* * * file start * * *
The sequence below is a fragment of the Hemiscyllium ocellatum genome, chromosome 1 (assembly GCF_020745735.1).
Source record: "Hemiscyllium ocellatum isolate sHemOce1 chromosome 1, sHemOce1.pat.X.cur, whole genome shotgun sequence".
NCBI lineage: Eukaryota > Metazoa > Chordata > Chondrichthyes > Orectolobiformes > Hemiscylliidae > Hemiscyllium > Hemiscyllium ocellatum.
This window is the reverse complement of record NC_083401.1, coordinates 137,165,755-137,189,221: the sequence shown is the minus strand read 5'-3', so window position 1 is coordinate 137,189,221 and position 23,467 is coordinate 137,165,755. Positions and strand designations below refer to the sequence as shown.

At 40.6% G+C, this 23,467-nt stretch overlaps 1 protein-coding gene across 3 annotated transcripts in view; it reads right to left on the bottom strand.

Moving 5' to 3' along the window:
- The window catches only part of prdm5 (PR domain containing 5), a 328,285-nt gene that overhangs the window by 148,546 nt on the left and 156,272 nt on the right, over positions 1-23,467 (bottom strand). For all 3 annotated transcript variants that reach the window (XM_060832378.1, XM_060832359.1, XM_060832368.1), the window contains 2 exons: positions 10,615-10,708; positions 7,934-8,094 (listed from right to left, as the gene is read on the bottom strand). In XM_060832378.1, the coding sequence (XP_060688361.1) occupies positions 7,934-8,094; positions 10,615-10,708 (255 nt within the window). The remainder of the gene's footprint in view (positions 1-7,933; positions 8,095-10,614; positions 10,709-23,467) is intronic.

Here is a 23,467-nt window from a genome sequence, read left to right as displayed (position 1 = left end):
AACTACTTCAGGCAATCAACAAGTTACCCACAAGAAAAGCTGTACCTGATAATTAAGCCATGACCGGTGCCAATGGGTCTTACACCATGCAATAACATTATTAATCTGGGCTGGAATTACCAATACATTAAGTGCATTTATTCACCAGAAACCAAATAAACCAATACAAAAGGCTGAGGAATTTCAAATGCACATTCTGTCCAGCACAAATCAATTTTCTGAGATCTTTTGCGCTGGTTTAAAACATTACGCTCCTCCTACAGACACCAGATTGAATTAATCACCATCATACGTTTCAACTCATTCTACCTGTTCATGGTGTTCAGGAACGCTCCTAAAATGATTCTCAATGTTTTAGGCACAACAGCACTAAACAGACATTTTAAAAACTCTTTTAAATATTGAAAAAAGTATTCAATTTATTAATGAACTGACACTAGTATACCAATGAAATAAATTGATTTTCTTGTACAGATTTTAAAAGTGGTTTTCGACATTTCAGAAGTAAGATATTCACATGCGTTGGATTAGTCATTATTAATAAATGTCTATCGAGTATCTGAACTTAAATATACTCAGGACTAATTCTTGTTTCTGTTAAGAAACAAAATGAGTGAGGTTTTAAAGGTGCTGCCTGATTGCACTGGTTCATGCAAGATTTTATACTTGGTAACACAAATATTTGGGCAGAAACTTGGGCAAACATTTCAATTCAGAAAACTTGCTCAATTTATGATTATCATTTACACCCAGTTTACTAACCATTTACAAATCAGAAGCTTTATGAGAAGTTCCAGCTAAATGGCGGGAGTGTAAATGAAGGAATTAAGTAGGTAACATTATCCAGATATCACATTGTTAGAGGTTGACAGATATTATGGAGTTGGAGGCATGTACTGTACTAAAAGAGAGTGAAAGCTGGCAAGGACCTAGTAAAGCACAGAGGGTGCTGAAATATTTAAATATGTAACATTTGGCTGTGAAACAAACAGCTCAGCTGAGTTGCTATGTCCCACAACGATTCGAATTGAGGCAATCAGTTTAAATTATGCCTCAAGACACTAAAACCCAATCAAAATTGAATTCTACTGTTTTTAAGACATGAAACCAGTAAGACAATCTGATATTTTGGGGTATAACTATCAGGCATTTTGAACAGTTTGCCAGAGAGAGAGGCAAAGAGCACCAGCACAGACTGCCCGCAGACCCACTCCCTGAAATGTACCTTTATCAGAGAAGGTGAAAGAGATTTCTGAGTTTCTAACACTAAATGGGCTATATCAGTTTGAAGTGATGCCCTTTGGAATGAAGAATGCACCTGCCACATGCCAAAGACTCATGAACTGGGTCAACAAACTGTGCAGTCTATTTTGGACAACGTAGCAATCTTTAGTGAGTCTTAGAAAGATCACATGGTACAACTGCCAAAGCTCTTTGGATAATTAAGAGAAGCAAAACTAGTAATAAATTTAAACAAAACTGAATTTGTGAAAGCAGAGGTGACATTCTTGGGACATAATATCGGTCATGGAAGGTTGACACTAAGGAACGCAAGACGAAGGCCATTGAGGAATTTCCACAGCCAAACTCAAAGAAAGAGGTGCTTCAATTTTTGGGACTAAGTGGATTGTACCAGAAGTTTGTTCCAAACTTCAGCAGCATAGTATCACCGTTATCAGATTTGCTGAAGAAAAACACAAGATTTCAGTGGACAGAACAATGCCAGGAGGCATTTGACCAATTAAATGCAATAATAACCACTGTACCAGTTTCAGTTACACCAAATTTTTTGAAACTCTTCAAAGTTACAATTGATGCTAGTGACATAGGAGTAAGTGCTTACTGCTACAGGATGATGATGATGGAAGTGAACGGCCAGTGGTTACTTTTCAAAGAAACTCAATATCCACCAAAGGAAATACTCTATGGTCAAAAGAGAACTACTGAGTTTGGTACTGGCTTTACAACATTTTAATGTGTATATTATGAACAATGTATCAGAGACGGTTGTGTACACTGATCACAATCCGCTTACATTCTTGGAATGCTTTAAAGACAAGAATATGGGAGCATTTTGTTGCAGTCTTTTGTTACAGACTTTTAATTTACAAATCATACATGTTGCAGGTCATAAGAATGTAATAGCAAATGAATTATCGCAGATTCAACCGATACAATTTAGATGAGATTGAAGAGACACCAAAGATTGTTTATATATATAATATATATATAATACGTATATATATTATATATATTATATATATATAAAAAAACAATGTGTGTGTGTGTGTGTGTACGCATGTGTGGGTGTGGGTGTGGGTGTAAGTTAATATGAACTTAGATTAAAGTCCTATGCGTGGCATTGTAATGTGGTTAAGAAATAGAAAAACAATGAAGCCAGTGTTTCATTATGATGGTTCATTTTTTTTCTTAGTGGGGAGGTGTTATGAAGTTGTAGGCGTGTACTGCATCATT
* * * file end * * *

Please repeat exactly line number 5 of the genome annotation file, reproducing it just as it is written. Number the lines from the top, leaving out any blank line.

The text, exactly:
At 40.6% G+C, this 23,467-nt stretch overlaps 1 protein-coding gene across 3 annotated transcripts in view; it reads right to left on the bottom strand.